Width and extension Width on the way back and a full extension of your arms through the ball are two real swing keys to excelling with drivers and metalwoods. The very best players create incredible width on the way back, making sure they turn against the right side rather than swaying. At the top of their backswings you will notice how the right knee remains flexed to allow a powerful upper body rotation. After they’ve swept the ball away, they appear to be almost chasing the ball and club down the line as they extend fully after impact. You won’t see any good metalwood players looking cramped either on the takeaway or follow-through!
Clubhead speed Let’s be brutally honest – while accuracy is important, the long game on tour has become more about power these days. You won’t see any of the best players holding back off the tee. As the game has become more power-based, it is the players with the fastest clubhead speeds who are able to take fullest advantage, with golf played through the air more than ever before most weeks.
What these players all have in common is complete commitment to the shot. Of course, technically their swings are sound but when it comes to competing on the course they are not thinking about the specifics of their golf swings. We often see amateurs try to guide their golf ball towards the fairway. This will actually cost you accuracy as well as power. To test whether your club is moving at its fastest when it needs to (through impact), make some swings with an alignment stick. Listen out for the swoosh. If it comes before the impact area, you are releasing your power too early and missing out on crucial clubhead speed.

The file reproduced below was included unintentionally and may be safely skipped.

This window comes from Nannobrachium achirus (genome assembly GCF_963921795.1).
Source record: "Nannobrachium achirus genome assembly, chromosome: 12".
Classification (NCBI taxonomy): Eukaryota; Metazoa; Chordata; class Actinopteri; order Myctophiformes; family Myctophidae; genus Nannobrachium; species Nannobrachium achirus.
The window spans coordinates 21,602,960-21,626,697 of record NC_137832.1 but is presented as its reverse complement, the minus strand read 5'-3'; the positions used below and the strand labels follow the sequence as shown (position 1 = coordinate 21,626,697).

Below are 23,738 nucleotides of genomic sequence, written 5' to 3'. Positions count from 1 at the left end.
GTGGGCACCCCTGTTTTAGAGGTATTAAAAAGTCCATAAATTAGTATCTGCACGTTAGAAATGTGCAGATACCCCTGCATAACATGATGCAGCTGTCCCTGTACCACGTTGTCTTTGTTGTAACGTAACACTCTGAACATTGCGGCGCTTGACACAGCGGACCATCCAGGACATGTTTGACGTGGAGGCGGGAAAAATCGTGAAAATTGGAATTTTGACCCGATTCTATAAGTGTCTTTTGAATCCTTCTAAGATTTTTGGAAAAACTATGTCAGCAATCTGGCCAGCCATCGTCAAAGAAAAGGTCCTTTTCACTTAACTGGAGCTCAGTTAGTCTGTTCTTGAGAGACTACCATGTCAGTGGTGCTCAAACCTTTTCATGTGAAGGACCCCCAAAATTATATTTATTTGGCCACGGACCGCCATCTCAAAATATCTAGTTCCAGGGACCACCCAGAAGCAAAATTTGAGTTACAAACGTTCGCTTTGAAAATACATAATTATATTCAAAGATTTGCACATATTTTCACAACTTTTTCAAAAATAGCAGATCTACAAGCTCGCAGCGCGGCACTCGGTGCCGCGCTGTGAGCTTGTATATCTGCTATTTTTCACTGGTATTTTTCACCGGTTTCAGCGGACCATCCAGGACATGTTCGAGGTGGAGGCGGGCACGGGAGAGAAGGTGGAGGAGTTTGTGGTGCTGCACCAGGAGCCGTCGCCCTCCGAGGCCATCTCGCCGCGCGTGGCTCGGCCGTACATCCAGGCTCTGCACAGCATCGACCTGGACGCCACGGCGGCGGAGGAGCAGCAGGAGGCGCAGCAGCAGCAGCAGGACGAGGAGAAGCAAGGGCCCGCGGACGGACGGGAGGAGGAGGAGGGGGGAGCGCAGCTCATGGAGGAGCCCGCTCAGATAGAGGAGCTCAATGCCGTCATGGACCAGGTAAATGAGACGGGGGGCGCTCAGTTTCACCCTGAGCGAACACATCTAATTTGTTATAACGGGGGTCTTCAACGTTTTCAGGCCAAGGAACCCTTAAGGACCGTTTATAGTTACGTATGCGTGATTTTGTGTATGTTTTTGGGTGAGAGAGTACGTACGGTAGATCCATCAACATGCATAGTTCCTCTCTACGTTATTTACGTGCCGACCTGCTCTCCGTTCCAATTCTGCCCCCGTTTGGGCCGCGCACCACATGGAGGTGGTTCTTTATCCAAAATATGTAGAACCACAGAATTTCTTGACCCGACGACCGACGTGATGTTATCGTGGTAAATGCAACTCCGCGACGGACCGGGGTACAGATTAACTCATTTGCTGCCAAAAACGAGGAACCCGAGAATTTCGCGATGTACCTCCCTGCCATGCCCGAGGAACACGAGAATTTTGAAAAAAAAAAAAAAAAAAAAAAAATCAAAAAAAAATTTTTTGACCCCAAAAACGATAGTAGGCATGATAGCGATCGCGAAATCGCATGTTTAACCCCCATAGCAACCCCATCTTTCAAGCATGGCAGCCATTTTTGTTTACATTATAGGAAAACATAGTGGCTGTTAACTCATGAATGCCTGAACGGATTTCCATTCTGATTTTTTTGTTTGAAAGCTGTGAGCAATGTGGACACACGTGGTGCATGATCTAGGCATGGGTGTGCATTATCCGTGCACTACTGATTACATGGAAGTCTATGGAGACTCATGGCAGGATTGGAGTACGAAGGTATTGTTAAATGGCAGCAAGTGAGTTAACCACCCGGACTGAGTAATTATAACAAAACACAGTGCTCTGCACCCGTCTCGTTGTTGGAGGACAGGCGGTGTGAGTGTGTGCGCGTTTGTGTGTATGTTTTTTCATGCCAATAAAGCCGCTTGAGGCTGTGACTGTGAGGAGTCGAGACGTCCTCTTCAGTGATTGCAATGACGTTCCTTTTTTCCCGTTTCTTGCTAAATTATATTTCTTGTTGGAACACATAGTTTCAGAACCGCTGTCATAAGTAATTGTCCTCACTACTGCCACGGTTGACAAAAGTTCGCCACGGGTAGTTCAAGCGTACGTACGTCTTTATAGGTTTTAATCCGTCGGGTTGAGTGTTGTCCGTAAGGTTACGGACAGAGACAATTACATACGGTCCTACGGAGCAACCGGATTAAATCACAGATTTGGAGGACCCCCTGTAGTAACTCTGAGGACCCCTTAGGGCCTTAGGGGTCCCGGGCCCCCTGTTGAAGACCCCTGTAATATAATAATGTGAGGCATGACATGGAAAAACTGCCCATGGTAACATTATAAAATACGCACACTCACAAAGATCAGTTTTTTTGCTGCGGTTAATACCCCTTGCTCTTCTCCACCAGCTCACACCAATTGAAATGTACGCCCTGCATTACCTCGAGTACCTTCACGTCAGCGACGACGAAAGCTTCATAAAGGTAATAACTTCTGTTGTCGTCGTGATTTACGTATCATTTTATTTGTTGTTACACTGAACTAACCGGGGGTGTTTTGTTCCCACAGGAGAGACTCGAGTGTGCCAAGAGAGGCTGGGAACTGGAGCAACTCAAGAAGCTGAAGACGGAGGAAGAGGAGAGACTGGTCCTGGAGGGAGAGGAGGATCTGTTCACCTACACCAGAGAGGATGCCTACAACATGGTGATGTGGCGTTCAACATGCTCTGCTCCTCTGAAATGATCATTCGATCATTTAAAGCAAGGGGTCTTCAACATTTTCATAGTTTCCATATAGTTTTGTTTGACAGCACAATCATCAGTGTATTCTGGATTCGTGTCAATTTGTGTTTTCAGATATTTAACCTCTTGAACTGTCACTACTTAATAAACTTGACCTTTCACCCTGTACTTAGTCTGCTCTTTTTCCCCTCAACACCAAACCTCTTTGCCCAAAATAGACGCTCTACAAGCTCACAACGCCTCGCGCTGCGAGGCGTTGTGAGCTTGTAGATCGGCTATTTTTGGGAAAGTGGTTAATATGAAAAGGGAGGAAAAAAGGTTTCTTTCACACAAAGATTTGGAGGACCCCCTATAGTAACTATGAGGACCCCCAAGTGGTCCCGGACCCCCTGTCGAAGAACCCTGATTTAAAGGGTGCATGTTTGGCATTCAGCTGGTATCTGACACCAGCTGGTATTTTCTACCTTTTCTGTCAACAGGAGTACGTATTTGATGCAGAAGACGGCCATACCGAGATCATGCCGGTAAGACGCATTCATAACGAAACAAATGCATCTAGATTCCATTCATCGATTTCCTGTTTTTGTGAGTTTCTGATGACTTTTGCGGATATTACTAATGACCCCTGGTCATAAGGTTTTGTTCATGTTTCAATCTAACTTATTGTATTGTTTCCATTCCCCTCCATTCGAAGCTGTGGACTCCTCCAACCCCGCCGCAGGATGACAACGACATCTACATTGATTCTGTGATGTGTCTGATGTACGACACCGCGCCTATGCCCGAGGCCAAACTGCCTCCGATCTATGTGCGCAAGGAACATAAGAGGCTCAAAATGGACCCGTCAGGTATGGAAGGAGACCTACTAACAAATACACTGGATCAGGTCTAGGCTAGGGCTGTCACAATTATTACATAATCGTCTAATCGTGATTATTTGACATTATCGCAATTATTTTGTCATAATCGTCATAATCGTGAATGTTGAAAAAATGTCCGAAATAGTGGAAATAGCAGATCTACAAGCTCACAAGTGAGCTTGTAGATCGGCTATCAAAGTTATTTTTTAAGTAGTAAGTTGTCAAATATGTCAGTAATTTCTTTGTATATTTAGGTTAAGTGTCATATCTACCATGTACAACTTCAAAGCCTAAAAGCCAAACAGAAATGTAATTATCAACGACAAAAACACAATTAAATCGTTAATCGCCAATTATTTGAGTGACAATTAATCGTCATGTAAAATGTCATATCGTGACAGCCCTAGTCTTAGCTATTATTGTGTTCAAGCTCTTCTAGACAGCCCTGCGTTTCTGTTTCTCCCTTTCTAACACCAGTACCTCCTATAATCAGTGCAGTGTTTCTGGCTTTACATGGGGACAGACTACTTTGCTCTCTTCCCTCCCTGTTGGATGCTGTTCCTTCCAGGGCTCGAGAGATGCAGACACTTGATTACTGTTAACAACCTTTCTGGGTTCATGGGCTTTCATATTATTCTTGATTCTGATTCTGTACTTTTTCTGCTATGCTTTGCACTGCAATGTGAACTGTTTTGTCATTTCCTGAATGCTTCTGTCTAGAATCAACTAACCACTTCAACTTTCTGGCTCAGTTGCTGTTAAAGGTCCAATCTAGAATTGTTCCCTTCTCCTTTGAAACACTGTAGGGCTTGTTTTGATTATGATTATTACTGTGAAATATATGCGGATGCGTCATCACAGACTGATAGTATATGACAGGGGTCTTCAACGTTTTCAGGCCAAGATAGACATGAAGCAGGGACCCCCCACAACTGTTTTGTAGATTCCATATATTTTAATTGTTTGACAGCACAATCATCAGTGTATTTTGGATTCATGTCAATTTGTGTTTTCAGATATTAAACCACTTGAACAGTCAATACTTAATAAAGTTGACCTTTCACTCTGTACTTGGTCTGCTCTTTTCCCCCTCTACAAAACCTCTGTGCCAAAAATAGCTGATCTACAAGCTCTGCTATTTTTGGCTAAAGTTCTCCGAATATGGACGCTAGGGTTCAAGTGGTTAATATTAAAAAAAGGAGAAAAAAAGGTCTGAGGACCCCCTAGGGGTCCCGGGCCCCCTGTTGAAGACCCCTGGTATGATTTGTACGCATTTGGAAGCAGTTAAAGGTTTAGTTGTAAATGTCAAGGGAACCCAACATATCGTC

Club fitting The days of a 9˚ or 10.5˚ driver in regular or stiff, then a 3- and 5-wood to match are long gone. Club fitting, with all the options now available in terms of shafts and head adjustability, is where it’s at for those looking to optimise clubhead speed. The best drivers and metalwood players spend hours studying the data and refining their specs to ensure everything is maxed out for the best blend of distance, playability and ball flight.
WATCH: Rory McIlroy talks through his current club choices and specs
Different shafts can make a huge difference, but there’s far more to really fine-tuning things these days as players seek to elevate performance from good or very good to excellent. Head adjustability plays a big role too - especially in drivers but also in many fairway woods - both in terms of weight distribution plus loft and lie angles.
This has helped the best players in the world drive it better than ever, but fine-tuning your gear is a must for any golfer. Whether it be helping you to reach your power potential or setting the club up to guard against your usual miss, there are many facets to a good club-fitting, all of which can help transform your performance.
In this high-tech world, the great metalwood players are seeking to take full advantage of everything on offer, not just in terms of individual club performance, but also in pinpointing perfect gapping between clubs at the long end of the bag. Thankfully, club fitting and fine-tuning is available to all of us too - but always seek the advice of an expert fitter who can really show you how to get the very most out of your swing.
Articles created in partnership with TaylorMade.